The Age of Caesar - A history of the Roman Republic from the rise of the Gracchi to the fall of Julius Caesar The Age of Caesar - A history of the Roman Republic from the rise of the Gracchi to the fall of Julius Caesar

The Age of Caesar - A history of the Roman Republic from the rise of the Gracchi to the fall of Julius Caesar

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Beschreibung des Verlags

It was by accident that Caesar took up the profession of a soldier; yet perhaps no commander who ever lived showed greater military genius. The conquest of Gaul was effected by a force numerically insignificant, which was worked with the precision of a machine. The variety of uses to which it was capable of being turned implied, in the first place, extraordinary forethought in the selection of materials. Men whose nominal duty was merely to fight were engineers, architects, mechanics of the highest order. In a few hours they could extemporize an impregnable fortress on an open hillside. They bridged the Rhine in a week. They built a fleet in a month. The legions at Alesia held twice their number pinned within their works, while they kept at bay the whole force of insurgent Gaul, entirely by scientific superiority. The machine, which was thus perfect, was composed of human beings who required supplies of tools, and arms, and clothes, and food, and shelter, and for all these it depended on the forethought of its commander. Maps there were none. Countries entirely unknown had to be surveyed; routes had to be laid out; the depths and courses of rivers, the character of mountain passes, had all to be ascertained. Allies had to be found among tribes as yet unheard of. Countless contingent difficulties had to be provided for, many of which must necessarily arise, though the exact nature of them could not be anticipated. When room for accidents is left open, accidents do not fail to be heard of. Yet Caesar was never defeated when personally present, save once at Gergovia, and once at Durazzo; and the failure at Gergovia was caused by the revolt of the Aedui; and the manner in which the failure at Durazzo was retrieved showed Caesar's greatness more than the most brilliant of his victories. He was rash, but with a calculated rashness, which the event never failed to justify. His greatest successes were due to the rapidity of his movements, which brought him on the enemy before they heard of his approach. He travelled sometimes a hundred miles a day, reading or writing in his carriage, though countries without roads, and crossing rivers without bridges. No obstacles stopped him when he had a definite end in view. In battle he sometimes rode; but he was more often on foot, bareheaded, and in a conspicuous dress, that he might be seen and recognized. Again and again by his own efforts he recovered a day that was half lost. He once seized a panic-stricken standard-bearer, turned him round, and told him that he had mistaken the direction of the enemy. He never misled his army as to an enemy's strength, or if he mis-stated their numbers it was only to exaggerate. In Africa, before Thapsus, when his officers were nervous at the reported approach of Juba, he called them together and said briefly, "You will understand that within a day King Juba will be here with the legions, thirty thousand horse, a hundred thousand skirmishers, and three hundred elephants. You are not to think or ask questions. I tell you the truth, and you must prepare for it. If any of you are alarmed, I shall send you home."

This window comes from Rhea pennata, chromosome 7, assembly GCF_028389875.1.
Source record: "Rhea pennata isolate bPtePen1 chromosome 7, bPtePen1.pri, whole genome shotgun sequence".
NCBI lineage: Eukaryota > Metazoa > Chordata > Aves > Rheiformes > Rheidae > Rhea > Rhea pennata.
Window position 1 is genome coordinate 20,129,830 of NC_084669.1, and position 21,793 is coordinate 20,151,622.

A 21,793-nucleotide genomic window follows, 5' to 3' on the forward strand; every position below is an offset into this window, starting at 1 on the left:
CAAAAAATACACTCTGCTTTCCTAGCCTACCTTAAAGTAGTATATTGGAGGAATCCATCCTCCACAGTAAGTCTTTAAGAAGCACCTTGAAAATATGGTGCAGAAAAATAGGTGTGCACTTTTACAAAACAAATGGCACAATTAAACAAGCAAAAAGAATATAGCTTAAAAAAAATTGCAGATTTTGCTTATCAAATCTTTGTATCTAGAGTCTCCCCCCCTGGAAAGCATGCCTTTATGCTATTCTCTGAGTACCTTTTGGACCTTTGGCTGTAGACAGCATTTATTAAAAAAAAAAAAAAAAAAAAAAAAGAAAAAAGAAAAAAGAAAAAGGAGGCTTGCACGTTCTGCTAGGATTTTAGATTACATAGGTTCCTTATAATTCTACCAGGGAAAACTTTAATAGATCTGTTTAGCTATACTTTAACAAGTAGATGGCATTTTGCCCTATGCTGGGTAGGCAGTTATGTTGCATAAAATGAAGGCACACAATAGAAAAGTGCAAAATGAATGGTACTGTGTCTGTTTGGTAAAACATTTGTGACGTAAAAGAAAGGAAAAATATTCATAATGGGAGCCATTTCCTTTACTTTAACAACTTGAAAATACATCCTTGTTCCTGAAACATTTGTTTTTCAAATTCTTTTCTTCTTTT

GENRE
Geschichte
ERSCHIENEN
2015
20. Februar
SPRACHE
EN
Englisch
UMFANG
613
Seiten
VERLAG
Didactic Press
GRÖSSE
5,2
 MB

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